In their prologue to the novel the Hoyles explain that they wrote the novel to explore some scientific ideas;

four-dimensionsfPhysics   regards the world as  four dimensional,  all moments  of time exist together.  The world can be thought  of as a map, not only spatially , but also with respect to time. The map stretches away  both into the past and into  the future. There is no such thing as  as “waiting” for the future. It is already there in the map.

I think the novel shows up Hoyle’s strengths and weaknesses as a science fiction writer. The ideas  about  space and time are intriguing,  but  the story  is often lacklustre and cliched.  The characters never really come to life off the page, except perhaps the alien  Cathy.  The idea of an alien  visitor showing humanity that nuclear war  would be disastrous seems to be a nod to the film The Day They Earth Stood Still (1951),  while the motion of an alien taking over the mind of a returning astronaut seems to be a nod to the   The  Quatermass Experiment  (1953).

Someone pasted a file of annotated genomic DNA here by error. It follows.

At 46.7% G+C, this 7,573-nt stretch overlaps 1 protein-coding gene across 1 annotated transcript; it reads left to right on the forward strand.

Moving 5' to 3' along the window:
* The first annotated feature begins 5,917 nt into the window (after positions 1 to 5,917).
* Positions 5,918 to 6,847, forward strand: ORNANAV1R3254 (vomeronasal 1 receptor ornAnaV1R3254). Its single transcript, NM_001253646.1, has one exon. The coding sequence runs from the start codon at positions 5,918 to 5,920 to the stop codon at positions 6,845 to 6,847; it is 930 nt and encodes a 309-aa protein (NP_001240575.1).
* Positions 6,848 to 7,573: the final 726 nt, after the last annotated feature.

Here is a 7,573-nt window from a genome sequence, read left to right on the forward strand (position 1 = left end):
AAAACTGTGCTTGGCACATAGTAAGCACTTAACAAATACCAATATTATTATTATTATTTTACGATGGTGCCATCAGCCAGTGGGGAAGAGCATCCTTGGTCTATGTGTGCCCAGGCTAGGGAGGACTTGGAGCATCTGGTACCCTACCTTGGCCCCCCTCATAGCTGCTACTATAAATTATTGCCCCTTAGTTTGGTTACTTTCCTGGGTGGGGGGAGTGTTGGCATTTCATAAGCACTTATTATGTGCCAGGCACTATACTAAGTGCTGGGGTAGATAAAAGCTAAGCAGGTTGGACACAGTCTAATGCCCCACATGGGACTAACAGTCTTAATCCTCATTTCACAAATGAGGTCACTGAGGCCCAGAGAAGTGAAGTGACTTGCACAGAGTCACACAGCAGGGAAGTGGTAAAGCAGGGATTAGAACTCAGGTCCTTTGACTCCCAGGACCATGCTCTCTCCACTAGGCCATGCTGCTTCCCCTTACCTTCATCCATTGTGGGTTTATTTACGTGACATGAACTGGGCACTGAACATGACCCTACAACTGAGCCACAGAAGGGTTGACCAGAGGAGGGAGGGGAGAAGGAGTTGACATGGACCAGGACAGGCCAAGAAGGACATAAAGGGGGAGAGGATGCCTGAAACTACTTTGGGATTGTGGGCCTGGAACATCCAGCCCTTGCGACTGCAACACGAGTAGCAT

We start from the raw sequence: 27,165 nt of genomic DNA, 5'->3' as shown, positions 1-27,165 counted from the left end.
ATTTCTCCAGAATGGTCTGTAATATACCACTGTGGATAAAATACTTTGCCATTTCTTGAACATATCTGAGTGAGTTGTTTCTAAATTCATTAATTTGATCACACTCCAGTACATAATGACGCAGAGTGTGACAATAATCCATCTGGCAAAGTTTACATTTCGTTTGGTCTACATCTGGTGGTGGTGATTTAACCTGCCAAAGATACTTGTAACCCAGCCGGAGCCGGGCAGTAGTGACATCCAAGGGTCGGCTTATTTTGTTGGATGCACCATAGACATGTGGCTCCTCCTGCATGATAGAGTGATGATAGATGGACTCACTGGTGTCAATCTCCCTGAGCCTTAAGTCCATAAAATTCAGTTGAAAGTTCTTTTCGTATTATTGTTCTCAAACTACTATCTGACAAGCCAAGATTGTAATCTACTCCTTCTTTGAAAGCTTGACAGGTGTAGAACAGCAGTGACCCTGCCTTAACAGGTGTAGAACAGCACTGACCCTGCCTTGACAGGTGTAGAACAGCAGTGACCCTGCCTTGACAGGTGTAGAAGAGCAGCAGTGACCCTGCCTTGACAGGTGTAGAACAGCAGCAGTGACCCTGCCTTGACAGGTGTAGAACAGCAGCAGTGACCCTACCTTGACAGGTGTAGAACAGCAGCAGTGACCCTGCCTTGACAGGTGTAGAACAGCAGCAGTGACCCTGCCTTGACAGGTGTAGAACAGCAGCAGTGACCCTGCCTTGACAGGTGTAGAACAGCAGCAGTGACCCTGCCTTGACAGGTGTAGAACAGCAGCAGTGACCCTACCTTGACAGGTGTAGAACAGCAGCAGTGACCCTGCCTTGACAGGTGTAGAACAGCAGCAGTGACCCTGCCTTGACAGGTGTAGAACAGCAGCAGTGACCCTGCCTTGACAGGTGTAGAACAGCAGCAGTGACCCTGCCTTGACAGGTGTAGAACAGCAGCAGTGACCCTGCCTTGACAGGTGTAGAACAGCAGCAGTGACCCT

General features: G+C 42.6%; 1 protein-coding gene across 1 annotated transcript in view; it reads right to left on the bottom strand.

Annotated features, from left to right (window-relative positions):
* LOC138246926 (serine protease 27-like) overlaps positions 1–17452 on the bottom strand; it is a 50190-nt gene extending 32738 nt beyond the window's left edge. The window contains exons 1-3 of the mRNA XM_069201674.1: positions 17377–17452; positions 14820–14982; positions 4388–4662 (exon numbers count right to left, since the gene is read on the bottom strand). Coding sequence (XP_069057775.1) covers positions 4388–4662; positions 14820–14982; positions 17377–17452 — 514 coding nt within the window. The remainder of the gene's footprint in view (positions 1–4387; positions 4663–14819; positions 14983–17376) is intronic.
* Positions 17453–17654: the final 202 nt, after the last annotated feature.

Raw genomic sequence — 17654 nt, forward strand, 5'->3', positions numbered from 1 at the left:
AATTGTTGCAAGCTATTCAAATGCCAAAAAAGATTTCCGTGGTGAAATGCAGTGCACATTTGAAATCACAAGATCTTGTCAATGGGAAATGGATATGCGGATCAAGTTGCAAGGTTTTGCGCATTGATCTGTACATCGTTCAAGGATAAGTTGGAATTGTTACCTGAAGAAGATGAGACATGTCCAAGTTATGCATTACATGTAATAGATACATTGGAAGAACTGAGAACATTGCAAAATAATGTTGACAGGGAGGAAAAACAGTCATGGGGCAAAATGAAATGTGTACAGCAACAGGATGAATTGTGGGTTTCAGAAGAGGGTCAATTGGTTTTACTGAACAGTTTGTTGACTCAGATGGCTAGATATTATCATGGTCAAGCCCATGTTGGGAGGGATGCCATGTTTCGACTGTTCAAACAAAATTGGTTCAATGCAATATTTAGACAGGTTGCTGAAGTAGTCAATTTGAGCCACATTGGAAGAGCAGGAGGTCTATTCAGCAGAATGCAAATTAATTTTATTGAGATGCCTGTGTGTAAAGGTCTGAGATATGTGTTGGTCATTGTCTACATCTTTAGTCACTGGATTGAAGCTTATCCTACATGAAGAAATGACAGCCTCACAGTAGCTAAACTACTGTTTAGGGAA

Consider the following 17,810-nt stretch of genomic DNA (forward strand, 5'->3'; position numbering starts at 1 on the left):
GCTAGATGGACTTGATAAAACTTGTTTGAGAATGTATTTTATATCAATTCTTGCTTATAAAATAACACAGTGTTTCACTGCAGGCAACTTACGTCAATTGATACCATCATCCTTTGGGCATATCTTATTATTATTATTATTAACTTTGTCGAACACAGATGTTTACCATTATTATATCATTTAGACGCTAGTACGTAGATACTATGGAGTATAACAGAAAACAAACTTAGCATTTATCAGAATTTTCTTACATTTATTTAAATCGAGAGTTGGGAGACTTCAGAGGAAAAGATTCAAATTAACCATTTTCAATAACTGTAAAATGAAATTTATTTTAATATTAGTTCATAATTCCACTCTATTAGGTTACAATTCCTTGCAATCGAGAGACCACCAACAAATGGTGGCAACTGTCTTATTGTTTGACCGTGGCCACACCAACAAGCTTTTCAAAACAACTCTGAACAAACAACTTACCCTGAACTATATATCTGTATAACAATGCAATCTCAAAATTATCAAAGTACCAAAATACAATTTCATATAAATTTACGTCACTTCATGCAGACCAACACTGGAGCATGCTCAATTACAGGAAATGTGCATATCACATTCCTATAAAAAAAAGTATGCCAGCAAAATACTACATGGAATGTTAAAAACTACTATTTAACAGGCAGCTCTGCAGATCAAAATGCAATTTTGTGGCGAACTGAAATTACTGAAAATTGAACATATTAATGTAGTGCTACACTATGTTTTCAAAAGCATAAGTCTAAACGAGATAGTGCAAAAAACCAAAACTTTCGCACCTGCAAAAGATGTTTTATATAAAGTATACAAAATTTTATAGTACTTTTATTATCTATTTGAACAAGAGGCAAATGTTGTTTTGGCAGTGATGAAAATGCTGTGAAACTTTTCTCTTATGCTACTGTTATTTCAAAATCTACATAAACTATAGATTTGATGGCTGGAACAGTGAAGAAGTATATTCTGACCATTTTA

Reviews

In Fifth Planet the astronomer and his son bring originality to three familiar themes: the interplanetary space race, the alien  world with disturbing novelties, and the symbiotic life-form inhabiting a human being. This last – the human being in question is the hero’s wife – achieves an uncommon pitch of conviction and even pathos. Interspersed are the attacks  on politicians as a group  and the technocratic bias which  one has come to expect from Hoyle pere. There are also references  to development  in sociology and psychology  which will have made these studies scientific, an unscientific notion, although I couldn’t quite make out whether  the Hoyles believe it or not.  They do seem to think that certain individuals are “basically”  interchangeable. This is unscientific. 

Kingsley Amis, The Observer,  8 December 1963, p.24

If  you would like to comment on this post, you can either  comment  via the blog or email me, fopsfblog@gmail.